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Nonalcoholic Fatty Acid Liver Disease, Exercise & Vitamin D

By Micheal McBurney

A healthy liver should be relatively fat-free because it sends lipids elsewhere in the body to be a fuel source, used to make cell membranes, or stored in fat tissues.  The accumulation of fat in the liver is an early sign of dysfunction.   As more people are overweight or obese, the prevalence of nonalcoholic fatty liver disease (NAFLD) is increasing. Unfortunately, there are  no outward signs of NAFLD which can progress to cirrhosis. 

New research finds NAFLD is an independent risk factor for all-cause, cardiovascular (CVD) and non-cardiovascular mortality (Tao et al, 2014). Serum 25(OH)D levels are lower in healthy men with NAFLD than their age-matched controls even after adjusting for body mass index (BMI) and metabolic syndrome (Rhee et al, 2013). Jablonski et al (2012) reported that serum vitamin D levels were significantly lower in NAFLD patients. The patients had better vitamin D status than the average American (CDC table 2.13.1.1)

The vitamin D receptor (VDR) and serum 25(OH)D levels have been linked with NAFLD (Barchetta et al, 2012). Since the liver also metabolizes vitamin D, it isn’t known if vitamin D status affects NAFLD or vice versa but lower serum 25(OH)D levels were found in people with signs of inflammation. To date, scientists have only scratched the surface on the association between vitamin D and NAFLD.  We still don’t have a causal mechanism of action.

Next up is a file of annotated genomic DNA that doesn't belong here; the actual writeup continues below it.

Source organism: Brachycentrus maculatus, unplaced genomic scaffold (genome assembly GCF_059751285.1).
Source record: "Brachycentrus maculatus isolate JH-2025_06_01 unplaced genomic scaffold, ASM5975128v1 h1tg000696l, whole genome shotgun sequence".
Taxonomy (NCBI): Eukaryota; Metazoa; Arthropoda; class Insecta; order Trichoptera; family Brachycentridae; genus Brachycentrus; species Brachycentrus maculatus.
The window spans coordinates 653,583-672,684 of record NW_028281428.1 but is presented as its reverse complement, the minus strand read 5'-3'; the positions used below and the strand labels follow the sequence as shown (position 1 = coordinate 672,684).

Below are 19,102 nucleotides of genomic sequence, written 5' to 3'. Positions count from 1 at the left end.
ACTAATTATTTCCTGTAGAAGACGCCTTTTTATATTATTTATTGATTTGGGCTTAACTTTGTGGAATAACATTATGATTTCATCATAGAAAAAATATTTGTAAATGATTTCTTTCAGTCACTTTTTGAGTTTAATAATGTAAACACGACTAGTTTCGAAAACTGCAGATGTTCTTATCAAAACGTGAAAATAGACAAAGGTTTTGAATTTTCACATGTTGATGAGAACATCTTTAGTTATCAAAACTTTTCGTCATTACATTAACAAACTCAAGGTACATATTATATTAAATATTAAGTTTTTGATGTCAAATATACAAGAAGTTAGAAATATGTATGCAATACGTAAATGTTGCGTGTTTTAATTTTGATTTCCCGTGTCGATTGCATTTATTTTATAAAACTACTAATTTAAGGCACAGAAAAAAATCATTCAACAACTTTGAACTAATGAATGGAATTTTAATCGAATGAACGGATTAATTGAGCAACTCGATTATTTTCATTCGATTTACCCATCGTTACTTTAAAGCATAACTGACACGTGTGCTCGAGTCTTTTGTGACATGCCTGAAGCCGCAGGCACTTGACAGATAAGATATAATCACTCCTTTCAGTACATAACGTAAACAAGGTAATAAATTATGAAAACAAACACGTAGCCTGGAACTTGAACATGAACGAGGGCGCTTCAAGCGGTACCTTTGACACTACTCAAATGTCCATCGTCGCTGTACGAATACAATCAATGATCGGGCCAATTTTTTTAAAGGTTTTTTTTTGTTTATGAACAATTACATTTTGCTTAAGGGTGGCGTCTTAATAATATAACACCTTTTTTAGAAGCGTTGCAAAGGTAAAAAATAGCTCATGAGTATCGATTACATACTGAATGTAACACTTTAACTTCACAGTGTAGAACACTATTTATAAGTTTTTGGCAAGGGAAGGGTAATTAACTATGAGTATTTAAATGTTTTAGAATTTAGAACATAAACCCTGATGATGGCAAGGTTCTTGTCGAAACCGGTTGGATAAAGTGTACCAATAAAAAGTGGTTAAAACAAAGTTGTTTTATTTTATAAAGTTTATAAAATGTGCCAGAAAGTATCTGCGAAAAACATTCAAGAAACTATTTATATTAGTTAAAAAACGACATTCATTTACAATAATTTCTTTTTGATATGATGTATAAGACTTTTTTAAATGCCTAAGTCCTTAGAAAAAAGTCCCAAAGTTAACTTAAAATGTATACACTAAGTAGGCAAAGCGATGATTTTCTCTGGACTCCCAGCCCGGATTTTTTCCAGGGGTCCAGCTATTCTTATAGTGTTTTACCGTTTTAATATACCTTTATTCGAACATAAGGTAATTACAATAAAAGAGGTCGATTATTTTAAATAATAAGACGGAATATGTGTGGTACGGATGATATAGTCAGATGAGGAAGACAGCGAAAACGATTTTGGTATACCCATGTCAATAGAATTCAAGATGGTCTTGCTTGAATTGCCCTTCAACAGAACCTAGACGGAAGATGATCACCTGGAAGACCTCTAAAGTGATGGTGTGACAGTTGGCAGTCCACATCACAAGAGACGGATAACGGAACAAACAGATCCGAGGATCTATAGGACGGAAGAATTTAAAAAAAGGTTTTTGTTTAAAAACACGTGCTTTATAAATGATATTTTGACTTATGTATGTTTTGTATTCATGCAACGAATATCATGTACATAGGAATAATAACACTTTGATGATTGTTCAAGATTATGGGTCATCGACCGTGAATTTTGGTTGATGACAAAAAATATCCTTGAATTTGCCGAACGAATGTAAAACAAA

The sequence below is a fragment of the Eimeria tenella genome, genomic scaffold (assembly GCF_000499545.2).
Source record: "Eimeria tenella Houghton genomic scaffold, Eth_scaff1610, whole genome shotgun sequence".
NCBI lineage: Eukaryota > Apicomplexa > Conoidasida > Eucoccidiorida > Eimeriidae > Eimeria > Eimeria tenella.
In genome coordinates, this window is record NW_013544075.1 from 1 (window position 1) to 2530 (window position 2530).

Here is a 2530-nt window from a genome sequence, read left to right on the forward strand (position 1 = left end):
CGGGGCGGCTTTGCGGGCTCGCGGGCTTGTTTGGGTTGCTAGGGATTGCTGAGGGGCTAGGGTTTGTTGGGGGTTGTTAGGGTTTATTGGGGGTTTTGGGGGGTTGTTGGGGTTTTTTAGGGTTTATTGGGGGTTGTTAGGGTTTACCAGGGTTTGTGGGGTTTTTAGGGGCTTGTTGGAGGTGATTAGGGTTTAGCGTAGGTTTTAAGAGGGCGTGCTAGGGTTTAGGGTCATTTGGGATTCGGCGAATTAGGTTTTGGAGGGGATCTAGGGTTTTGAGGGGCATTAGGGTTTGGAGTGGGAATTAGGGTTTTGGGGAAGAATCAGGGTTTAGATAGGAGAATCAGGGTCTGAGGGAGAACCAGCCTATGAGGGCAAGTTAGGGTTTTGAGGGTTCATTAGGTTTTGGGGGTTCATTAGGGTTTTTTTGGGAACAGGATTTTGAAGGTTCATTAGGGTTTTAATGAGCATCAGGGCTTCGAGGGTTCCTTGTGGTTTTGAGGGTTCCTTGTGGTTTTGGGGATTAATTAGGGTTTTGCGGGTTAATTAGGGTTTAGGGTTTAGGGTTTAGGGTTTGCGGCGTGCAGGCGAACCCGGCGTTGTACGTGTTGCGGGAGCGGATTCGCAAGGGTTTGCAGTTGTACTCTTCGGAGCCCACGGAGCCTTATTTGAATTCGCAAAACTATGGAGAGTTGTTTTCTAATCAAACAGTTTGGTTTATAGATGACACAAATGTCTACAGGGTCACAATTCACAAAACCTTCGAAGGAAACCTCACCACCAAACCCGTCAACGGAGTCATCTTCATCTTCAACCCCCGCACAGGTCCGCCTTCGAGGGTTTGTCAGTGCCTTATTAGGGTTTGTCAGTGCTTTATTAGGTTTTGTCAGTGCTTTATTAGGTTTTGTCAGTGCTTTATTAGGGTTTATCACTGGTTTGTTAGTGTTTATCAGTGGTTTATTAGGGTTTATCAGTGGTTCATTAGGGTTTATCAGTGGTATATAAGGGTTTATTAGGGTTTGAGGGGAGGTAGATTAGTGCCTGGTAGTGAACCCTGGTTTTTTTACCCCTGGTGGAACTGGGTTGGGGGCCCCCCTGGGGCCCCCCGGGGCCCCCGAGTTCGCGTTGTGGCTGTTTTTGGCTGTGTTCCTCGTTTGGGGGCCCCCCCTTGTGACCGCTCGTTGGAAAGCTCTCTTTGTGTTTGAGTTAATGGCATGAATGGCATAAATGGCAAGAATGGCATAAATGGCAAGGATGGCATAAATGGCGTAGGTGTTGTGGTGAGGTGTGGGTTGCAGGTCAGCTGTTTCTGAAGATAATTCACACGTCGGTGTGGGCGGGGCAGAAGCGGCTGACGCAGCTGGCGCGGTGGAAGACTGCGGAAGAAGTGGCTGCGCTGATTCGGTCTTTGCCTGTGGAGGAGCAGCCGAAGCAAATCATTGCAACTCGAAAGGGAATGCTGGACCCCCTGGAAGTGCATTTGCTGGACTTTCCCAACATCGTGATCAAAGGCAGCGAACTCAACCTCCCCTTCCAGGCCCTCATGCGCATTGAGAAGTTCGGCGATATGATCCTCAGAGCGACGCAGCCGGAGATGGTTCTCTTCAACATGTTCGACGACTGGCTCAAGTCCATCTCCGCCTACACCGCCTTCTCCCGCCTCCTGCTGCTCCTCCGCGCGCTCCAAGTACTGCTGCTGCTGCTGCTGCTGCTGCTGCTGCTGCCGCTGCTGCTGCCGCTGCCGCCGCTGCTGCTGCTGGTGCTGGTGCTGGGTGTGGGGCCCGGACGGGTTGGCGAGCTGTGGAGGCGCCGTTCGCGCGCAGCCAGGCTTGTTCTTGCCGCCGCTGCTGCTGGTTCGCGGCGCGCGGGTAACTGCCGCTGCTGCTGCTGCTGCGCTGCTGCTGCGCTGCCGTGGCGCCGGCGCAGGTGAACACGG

Nevertheless,  these studies do make me want to get outside (in the sunshine) and exercise to keep those extra pounds off.

Main Citation

Tao K, Shi K-H, Wu J-X, Zhan H-Y. Nonalcoholic fatty liver disease is a potential risk factor for cardiovascular diseases. 2014 Nutr Metab Cardiovas Dis doi: 10.10.1016/j.numecd.2013.04.012

Citations

Rhee EJ, Kim MK, Park SE, Park CY, Baek KH, Lee WY, Kang MI, Park SW, Kim SW, Oh KW. High serum vitamin D levels reduce the risk of nonalcoholic fatty acid disease in healthy men independent of metabolic syndrome. 2013 Endocrin J doi: 10.1507/endocrj.EJ12-02387

Jablonski KL, Jovanovich A, Holmen J, Tagher G, McFann K, Kendrick J, Chonchol M. Low 25-hydroxyvitamin D level is independently associated with non-alcoholic fatty liver disease. 2012 Nutr Metab Cardiov Dis doi: 10.1016/j.numecd.2012.12.006


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